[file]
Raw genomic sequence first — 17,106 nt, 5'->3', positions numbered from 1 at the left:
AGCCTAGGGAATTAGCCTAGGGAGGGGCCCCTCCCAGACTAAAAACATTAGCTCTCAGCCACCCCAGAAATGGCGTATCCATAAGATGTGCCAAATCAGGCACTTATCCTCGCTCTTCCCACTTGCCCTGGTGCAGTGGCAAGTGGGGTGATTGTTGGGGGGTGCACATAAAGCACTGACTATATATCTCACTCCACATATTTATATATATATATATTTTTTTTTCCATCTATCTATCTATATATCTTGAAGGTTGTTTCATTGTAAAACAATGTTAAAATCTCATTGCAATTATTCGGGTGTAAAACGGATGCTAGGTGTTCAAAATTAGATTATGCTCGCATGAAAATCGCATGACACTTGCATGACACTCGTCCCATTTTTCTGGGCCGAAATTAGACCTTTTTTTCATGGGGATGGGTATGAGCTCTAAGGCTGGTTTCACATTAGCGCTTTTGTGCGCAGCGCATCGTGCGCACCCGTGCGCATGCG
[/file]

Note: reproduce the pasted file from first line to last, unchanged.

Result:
Raw genomic sequence first — 17,106 nt, 5'->3', positions numbered from 1 at the left:
AGCCTAGGGAATTAGCCTAGGGAGGGGCCCCTCCCAGACTAAAAACATTAGCTCTCAGCCACCCCAGAAATGGCGTATCCATAAGATGTGCCAAATCAGGCACTTATCCTCGCTCTTCCCACTTGCCCTGGTGCAGTGGCAAGTGGGGTGATTGTTGGGGGGTGCACATAAAGCACTGACTATATATCTCACTCCACATATTTATATATATATATATTTTTTTTTCCATCTATCTATCTATATATCTTGAAGGTTGTTTCATTGTAAAACAATGTTAAAATCTCATTGCAATTATTCGGGTGTAAAACGGATGCTAGGTGTTCAAAATTAGATTATGCTCGCATGAAAATCGCATGACACTTGCATGACACTCGTCCCATTTTTCTGGGCCGAAATTAGACCTTTTTTTCATGGGGATGGGTATGAGCTCTAAGGCTGGTTTCACATTAGCGCTTTTGTGCGCAGCGCATCGTGCGCACCCGTGCGCATGCG